This video harnesses the spirit of the eighties—with all of its mullet-banging, guitar solos and mythological creatures, and uh, arm-wrestling rainbows. Just watch it and see for yourself.
Gordon Shumway of Melmac, better known as “ALF” (Alien Life Form), crash-landed on Earth and into America’s hearts. Living in the Tanner family’s garage, they work together to hide him from the Alien Task Force (a part of the US military), while trying to integrate him into the family and keep him from missing his homeworld.
2. The Care Bears
The Care Bears were basically a less deranged version of the Teletubbies. The Care Bears—Cheer Bear, Grumpy Bear, Funshine Bear, etc.—came from a world called “Care-A-Lot” and visited Earth occasionally to help out young boys and girls who needed a little assistance. These rainbow-colored bears took the world by storm, from toys, books, TV specials, movies, and ultimately, their own show.
In the movie that launched a thousand sequels (almost literally), Littlefoot was the “longnecked” ringleader in A Land Before Time, going on prehistoric adventures with his companions, Cera, Ducky, Petrie, and Spike (and in its sequels, some others, but who cares about them). This movie was the inspiration for many children of the eighties becoming obsessed with dinosaurs. And with good reason.
4. Optimus Prime
Though Transformers have rarely been completely removed from the cultural lexicon, their heyday was truly in the ’80s, before everything got all *glamorized* by Megan Fox and that guy. Optimus Prime in the ’80s was killing it, at the top of his game. The Autobots didn’t need fancy CGI to get the job done back then, and the soundtrack in their TV show and movies was way better, too.
5. My Little Pony
Now we may have My Little Pony: Friendship is Magic, but in the ’80s we just had My Little Pony ‘n’ Friends, and everyone was more than okay with it. Native to Dream Valley, the ponies—like Gusty, Lickety-Split, and Shady—are charged with the task of protecting it from witches, trolls, and other creatures. The ponies’ popularity in the ’80s still echoes throughout the present, and the merchandise from the series is cherished and highly collectible.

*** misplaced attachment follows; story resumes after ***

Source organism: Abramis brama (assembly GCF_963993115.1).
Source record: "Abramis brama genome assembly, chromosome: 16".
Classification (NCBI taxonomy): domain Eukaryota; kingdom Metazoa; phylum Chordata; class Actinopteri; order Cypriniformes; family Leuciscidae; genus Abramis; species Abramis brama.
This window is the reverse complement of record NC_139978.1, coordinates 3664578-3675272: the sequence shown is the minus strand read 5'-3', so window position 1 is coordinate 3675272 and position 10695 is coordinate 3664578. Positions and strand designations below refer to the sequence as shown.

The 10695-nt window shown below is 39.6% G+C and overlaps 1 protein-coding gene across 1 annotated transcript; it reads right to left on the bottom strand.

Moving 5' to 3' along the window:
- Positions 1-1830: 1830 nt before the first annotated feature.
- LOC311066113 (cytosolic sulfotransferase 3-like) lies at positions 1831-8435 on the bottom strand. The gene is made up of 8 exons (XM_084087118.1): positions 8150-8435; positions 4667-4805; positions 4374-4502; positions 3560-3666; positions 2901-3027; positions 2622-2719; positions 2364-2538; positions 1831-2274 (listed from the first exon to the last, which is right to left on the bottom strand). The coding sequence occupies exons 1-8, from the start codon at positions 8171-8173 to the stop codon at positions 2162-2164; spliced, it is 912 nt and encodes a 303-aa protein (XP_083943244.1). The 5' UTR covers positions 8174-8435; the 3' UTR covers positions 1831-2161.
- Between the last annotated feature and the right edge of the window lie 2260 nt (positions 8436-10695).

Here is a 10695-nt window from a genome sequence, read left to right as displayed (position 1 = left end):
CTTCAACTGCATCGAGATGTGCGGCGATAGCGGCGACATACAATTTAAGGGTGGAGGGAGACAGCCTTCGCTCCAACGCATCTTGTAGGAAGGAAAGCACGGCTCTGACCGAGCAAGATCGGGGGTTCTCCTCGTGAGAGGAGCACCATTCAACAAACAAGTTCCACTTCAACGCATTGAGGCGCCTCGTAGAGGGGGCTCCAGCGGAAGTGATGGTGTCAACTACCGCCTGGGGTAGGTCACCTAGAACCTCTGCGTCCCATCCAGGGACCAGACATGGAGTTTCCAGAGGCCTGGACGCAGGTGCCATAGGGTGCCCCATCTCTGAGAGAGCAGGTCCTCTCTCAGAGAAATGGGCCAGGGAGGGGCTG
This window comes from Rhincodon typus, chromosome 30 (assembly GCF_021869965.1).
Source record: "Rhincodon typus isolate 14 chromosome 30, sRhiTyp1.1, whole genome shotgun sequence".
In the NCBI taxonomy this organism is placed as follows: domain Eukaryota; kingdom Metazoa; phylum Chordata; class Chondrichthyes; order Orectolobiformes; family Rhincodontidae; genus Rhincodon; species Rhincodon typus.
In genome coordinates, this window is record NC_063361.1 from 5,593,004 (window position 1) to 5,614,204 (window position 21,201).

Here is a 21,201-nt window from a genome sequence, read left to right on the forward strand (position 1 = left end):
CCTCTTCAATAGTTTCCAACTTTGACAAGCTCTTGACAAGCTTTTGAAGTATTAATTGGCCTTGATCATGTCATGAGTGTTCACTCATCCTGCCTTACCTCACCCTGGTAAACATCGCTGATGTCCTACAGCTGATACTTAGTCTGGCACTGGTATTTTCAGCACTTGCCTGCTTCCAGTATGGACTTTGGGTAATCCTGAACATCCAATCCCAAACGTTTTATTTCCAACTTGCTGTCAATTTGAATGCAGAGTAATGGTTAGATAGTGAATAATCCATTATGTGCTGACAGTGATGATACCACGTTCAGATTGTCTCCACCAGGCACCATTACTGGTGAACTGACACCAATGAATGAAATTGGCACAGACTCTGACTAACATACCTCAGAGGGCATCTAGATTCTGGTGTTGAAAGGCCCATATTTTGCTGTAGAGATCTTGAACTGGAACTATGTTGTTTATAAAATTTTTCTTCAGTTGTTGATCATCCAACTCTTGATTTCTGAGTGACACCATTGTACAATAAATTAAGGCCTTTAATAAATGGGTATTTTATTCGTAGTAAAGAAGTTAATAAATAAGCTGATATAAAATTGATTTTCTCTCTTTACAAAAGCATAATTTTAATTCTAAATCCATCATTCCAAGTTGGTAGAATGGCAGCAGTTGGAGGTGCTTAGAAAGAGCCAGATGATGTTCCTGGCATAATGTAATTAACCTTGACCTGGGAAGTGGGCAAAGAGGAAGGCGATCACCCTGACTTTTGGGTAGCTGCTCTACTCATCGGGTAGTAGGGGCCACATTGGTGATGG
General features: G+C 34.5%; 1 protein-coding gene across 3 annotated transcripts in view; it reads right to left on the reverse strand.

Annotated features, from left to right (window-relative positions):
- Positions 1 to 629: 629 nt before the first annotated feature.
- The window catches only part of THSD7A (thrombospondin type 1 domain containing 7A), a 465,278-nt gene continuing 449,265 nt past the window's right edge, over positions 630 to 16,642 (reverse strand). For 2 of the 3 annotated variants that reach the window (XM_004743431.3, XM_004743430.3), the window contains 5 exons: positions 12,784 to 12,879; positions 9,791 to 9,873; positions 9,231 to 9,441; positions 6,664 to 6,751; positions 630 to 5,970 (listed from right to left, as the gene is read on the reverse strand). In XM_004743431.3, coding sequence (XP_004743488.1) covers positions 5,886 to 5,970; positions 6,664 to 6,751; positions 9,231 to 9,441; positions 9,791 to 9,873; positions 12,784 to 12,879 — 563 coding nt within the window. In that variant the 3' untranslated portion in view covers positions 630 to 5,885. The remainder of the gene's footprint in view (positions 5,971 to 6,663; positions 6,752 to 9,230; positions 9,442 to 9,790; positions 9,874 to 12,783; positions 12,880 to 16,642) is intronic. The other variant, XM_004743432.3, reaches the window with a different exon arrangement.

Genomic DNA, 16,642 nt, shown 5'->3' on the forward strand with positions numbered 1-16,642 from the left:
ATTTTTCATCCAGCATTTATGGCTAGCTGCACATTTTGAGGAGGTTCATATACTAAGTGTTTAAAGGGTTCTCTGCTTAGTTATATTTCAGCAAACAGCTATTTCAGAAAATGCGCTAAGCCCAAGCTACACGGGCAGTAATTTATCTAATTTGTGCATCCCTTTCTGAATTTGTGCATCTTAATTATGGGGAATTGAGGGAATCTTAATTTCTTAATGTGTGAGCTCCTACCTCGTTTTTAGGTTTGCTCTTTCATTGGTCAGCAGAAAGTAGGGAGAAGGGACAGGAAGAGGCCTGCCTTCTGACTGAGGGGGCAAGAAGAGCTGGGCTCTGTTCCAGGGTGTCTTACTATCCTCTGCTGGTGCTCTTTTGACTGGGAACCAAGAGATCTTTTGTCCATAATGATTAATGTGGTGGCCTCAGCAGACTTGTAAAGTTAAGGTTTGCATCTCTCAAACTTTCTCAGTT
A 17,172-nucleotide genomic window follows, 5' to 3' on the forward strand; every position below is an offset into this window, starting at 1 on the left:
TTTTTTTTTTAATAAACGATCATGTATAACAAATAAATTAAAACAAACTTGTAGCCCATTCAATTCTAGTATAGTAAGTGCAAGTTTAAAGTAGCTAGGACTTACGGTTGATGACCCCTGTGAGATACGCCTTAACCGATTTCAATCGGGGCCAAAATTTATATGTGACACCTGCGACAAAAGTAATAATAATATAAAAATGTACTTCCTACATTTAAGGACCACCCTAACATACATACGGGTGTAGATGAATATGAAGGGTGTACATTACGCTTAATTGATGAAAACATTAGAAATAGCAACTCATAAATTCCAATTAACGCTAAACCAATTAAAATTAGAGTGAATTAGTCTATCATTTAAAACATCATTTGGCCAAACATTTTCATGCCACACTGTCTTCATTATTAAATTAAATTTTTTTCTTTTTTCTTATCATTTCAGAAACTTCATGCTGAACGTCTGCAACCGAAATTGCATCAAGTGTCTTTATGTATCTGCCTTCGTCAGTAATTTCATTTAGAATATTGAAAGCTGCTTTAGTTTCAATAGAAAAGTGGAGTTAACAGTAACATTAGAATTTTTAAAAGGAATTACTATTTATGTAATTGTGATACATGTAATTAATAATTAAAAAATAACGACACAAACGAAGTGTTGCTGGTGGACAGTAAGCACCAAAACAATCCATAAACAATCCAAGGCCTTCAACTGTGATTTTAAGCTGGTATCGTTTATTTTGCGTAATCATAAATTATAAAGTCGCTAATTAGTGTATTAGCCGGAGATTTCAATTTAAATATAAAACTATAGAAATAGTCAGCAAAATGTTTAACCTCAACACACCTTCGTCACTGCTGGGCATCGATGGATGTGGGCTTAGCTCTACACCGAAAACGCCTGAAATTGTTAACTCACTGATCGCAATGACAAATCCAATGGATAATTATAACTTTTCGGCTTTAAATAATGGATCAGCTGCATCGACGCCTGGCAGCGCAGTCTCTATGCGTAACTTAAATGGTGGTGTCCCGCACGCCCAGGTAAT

6. The Smurfs
The Smurfs was originally created in the 1950s by a Flemish cartoonist, and the show focuses around the Smurfs’ lives while trying to ward off the wizard Gargamel and his cat, Azrael, who wanted to eat them. Even if you watched the Smurfs and enjoyed doing so, you may be surprised how lauded the show actually was. Aside from the show immediately becoming a hit and scoring a movie just three years later, it even won two Emmy Awards.
He-Man and the Masters of the Universe was one of the most popular cartoons of the ’80s, and it shouldn’t be surprising, given that the series features not only one of the greatest warriors in the universe, but more importantly, Battle-Cat. Just to reiterate this point, the dude rides an effing cat to work. How cool is that?
The Thundercats were a group of extraterrestrials fleeing from their own home planet, when they were attacked by mutants and forced to crashland on the Third Earth, where the mutants followed them. Forced to fight the mutants to protect themselves and others, the series featured a huge breadth of different characters (both friendly and hostile) and spawned hundreds of toys as well as a comic book.
9. Teenage Mutant Ninja Turtles
Not much explanation is needed here, just the standard “radioactive-turtles-living-in-the-sewers-of-New-York-City-fight-crime-based-on-the-teachings-of-a-rat-sensei” story. No-one has done it better, and no-one ever will. (I mean, the TMNT are named after famous Renaissance figures, come on.)